T19 & T20 – Final Responses

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T19 and T20 responses – audio transcript.

Well here we are: the last reply by me to the comments from you all that have done so much to enliven and enrich the Rights Future.  Your responses to tracks 19 and 20 (about my human rights assumptions and my model of the right rights’ future) have been as stimulating, indeed as challenging, as ever.

I’ll have one ‘wrap-up’ comment introducing the video of the final event, and then that will be it (more or less: see my comments right at the end here).

Common Threads

Let’s start with ideas that have been strongly shared between many of you and which indeed serve to sum up what a lot of this project has been about.

To Craig Valters right at the end, human rights is ‘the language of the good’.  For Kate Donald, ‘empathy is … the real key to human rights’. Favio Farinella speaks for many of you I know when he describes human rights as ‘common feelings that are to be transmitted among cultures.’  His generous account of the project ends with his insight that ‘human rights are basically what people claim … when they are denied to live their life.’ They are embodied in ‘the perpetual will to change injustice.’ That last remark could be a distillation of our five months work.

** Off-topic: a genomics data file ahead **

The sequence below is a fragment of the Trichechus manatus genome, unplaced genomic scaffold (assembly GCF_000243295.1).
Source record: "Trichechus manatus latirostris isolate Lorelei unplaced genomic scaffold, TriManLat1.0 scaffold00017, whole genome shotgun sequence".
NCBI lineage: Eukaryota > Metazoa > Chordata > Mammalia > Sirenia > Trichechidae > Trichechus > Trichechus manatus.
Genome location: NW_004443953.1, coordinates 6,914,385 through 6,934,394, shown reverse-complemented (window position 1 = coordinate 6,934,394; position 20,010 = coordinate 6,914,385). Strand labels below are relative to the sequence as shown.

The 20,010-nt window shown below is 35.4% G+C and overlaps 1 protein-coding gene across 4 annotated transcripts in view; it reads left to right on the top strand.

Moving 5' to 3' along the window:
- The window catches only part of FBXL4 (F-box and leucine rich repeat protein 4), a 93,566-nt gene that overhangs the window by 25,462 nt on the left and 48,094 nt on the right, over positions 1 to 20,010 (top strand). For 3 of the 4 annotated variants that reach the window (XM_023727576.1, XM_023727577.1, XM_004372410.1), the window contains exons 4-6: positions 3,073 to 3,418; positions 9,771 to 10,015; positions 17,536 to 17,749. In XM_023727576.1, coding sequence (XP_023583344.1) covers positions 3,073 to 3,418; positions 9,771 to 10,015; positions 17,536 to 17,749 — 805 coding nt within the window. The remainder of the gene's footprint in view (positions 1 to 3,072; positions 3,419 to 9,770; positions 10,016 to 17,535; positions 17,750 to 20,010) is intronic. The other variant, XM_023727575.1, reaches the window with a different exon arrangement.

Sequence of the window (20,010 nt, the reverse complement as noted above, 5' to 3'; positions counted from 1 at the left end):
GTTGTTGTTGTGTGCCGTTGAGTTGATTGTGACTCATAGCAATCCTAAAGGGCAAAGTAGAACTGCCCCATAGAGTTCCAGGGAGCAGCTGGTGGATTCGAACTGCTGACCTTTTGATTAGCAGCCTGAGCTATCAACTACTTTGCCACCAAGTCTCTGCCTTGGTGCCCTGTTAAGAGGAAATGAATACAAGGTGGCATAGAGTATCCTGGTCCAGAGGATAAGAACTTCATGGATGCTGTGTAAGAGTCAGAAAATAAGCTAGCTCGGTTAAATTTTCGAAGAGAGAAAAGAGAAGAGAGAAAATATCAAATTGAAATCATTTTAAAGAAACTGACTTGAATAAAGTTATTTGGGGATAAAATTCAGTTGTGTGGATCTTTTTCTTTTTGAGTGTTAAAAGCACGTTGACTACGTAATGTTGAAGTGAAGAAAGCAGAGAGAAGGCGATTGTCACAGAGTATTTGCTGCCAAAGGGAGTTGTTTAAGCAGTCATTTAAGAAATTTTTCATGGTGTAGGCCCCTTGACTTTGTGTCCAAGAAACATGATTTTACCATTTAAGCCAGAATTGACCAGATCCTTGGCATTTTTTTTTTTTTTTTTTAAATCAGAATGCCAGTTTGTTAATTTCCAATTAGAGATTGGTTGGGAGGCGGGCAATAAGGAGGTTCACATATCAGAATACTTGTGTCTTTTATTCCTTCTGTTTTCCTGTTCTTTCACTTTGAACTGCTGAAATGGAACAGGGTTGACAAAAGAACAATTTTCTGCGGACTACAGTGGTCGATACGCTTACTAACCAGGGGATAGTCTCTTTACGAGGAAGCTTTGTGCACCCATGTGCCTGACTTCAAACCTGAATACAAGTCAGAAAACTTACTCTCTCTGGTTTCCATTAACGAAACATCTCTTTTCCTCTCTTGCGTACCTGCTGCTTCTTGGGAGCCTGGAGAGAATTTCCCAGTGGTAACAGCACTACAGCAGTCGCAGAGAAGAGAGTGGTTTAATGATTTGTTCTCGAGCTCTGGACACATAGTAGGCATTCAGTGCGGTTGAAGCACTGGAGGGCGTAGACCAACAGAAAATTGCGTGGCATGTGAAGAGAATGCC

Justice and the will to act have been constant themes.

Adam Brown is clear we must fight for our version of human rights.  Paul Bernal ‘wanted to do something that has a real impact.’  What matters to Craig is that ‘human rights make a real, achievable and genuinely positive difference’

Of course the phrase has been misused as Adam says and others of you undoubtedly believe, but equally that is no reason to give up on the term.  As Anthony J Langlois says,  ‘the only way to counteract this is by being the sort of people that [I describe], active, empathetic and desirous of making an impact for the betterment of people like us – willing to jump into the fray and hold our society and its institutions to account.’

There has also been a strong pragmatic dimension to what many of you have been saying, a sense of the energy and dynamic qualities not just to the people around rights but to the rights themselves.

Holly Bontoft puts it like this: ‘As the world moves on, so must our rights.’  To Alice we need to be ‘be endlessly pragmatic, always negotiating the tension between the need to go with the cultural grain and the need to speak universally in a world of pluralism.’  Federico Burlon intervenes ‘to underscore the importance keeping human rights pragmatic…. human rights as a political project of empowerment and freedom must remain practical and accessible.’  Lily Megaw argues that human rights ‘need to be allowed to develop over time, to be able to respond to contemporary demands so that individuals can make use of their emancipatory power.’